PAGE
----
Here are some ways I am able to help my clients find the best property, at the best price, as an out of town buyer.

I can set you up to get automatic emails of any property that may be of interest to you as it comes on the market. All listings, including foreclosure properties, are listed on a MLS system in this area. If a property that meets your criteria is listed today, comes back on the market, or has a price reduction, you will automatically get an email alert of it. If you would like to subscribe to this service the best way to begin is to answer the questions found on my Buyer Survey at:

Keep in mind, I don’t necessarily see the properties you are receiving. Please email me with any questions you may have on a property as soon as you receive them. As a native of the area with over 30 years in real estate, there isn’t a condo, city or neighborhood in Broward that I am not familiar with. I will give you invaluable, unglossed information to help you make an informed buying decision.

If a property is something you are seriously interested in I can make a custom video of it that can be viewed online. You will probably find that this gives you a very good picture of a property. I have sold many properties this way to out of town buyers. Due to the time involved in accomplishing this, please only ask that this be done until you have looked at all available information and pictures and are serious about the possibility of a purchase.

If you decide to make an offer on a property site-unseen, I can provide details on recent comparable sales and advise you on the sales history of the property, the situation of the seller, and other pertinent information to determine the best offer price and strategy. I will then prepare an offer that can be signed by you via email.

In the best case scenario, you would have a week or two to come to the area to see what you have contracted to buy. This way you are not coming to the area to see a property that you find has already sold when you arrive. There are a number of ways to structure an offer where you would have the ability to cancel the purchase within a short time frame, without specifically adding a clause that the contract is contingent on your personal inspection on some future date; terms that sellers typically won’t accept, and don’t accept if it is a foreclosure.

Of course, I offer this incomparable level of service only to buyers who are loyal to me as their Realtor. My time and knowledge are valuable commodities that I try not to give away. My website at should give you a sense of my knowledge of and experience with greater Fort Lauderdale real estate.

Monday, March 07, 2011

Is Your Agent Really Working For You?

I was taught long ago that the role of the Realtor representing a seller was to get the best price possible for their property. In today’s soft market, I have seen many instances where the agent managed to get the seller to accept a price considerably lower than true market value, costing the seller thousands of dollars. Of course, many sellers are stressed and anxious about the possibility of further decline in value, but like a shark that smells blood, self serving agents can feed on that vulnerability by further instilling fear aimed to make a weak offer sound attractive.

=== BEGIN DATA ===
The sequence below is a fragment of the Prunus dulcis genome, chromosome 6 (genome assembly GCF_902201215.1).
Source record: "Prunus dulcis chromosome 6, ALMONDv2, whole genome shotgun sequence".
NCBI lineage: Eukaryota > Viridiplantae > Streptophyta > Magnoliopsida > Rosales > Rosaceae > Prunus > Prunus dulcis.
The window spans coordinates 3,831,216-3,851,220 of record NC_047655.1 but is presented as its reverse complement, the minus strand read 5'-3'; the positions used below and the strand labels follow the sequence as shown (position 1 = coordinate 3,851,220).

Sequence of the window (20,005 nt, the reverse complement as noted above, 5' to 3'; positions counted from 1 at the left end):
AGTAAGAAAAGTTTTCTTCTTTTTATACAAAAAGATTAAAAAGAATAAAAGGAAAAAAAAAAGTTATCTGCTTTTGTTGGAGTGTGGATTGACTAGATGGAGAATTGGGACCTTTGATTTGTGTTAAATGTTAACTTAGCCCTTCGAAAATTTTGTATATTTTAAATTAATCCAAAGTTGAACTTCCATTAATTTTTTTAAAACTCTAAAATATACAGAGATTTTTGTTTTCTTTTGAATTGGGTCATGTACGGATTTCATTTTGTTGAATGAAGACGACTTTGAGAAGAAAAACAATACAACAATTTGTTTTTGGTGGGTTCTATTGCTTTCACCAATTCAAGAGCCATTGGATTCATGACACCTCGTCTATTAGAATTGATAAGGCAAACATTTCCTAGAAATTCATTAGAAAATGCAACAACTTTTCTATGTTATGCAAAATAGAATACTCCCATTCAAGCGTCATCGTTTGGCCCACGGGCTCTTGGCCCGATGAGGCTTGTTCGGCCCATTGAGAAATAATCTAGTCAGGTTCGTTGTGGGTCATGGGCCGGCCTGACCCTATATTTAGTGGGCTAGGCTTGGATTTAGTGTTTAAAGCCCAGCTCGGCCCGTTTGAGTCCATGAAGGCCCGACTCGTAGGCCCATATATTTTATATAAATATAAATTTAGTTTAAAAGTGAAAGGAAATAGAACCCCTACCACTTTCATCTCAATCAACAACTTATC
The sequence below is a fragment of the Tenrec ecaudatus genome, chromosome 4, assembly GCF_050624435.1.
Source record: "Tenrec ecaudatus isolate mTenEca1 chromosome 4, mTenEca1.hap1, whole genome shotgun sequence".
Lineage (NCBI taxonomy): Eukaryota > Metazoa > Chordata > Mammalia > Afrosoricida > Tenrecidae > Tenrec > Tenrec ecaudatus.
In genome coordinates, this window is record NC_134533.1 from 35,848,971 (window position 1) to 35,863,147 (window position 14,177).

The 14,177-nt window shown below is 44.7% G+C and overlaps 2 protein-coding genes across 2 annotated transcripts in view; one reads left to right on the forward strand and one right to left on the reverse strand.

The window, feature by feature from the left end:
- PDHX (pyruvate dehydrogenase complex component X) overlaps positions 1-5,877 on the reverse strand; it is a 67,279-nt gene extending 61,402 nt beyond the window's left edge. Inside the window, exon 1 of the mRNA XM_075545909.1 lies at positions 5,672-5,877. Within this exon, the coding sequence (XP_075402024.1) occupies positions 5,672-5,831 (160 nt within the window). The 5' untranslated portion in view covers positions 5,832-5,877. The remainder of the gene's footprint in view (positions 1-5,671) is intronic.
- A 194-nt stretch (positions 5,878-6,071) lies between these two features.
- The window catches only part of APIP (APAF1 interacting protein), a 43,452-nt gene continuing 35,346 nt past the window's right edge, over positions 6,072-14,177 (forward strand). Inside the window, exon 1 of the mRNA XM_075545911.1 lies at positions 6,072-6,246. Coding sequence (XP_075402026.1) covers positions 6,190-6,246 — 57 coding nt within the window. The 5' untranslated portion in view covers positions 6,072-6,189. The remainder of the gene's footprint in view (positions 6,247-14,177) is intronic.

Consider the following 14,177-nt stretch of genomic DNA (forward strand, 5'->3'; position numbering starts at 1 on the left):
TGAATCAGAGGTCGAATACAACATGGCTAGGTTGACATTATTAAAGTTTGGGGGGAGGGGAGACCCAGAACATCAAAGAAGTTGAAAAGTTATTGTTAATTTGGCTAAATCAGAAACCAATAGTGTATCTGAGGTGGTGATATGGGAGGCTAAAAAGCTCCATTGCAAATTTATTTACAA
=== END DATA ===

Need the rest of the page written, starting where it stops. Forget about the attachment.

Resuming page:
I recently had an agent encourage me to accept an offer on a property I have listed at $195,000, for $100,000. He explained that $100,000 is current market value and that I should take it. A week later this property sold for $175,000. Who is this agent working for?

I live in a townhouse complex where two different Realtors have convinced sellers to accept offers that caused everyone in the complex to lose at least $25,000 in value by getting the sellers to take considerably less than they could have gotten.

One of these agents has been very successful listing properties that have already been on the market and not sold, normally because they were over-priced. Looking at the MLS sales history of this agent, he consistently manages to sell properties 10 and 20 percent below market value. For this he is paid three to six percent of the sales price?

Another agent has sold three units under market value. Using the first and second of these sales as a comparable sale to demonstrate why the seller should take less. This was done by the same firm who encouraged me to take $75,000 less than an offer I got a week later.

More times than not, listing agents tend to list properties too high. That is as unprofessional as listing them too low, the main difference being in the second instance the Realtor gets paid but costs the seller money he didn’t have to lose, and in the first the Realtor wastes everyone’s time.
There is of course a middle ground. That is a property that is priced well with a seller prepared to be patient while the buyer is found. For my money, a Realtor who is able to identify the right price and obtain it has earned his commission.

As an example, I recently listed a townhouse in an eight unit community for $325,000. The last sale in the complex was a foreclosure at $285,000. I received three offers at or under $285,000 from agents who pointed to that sale, and even argued that prices had decreased since then. I sold the property for $315,000. As the sellers Realtor, I could have pushed the buyer to accept $285,000 or even less, and argued persuasively in favor of that due to the market. I would have been paid and avoided the risk of being fired for not selling it quickly (often the case with the first listing agent), and the seller would have lost $30,000. To me, that is not doing my job. Many agents would also be concerned that the property wouldn’t appraise at the higher price, but I was able to provide comparable sales of units in the area that supported the sales price.
Self-serving Realtors know that a seller faced with a short sale situation or a foreclosure are desperate. Sellers of short sales often don’t think about the possibility of a deficiency judgment against them after the sale, for the difference between what their lender netted from the sale and what it cost them. They are usually too stressed over the trauma of the sale. While the market is soft and sellers are at a disadvantage, be sure when you choose a Realtor, that they are on your side and not costing you money. In one of the examples I site, a potential judgment $30,000 less than it could be in the future is significant, and not something your Realtor should ignore in pursuit of a quick commission.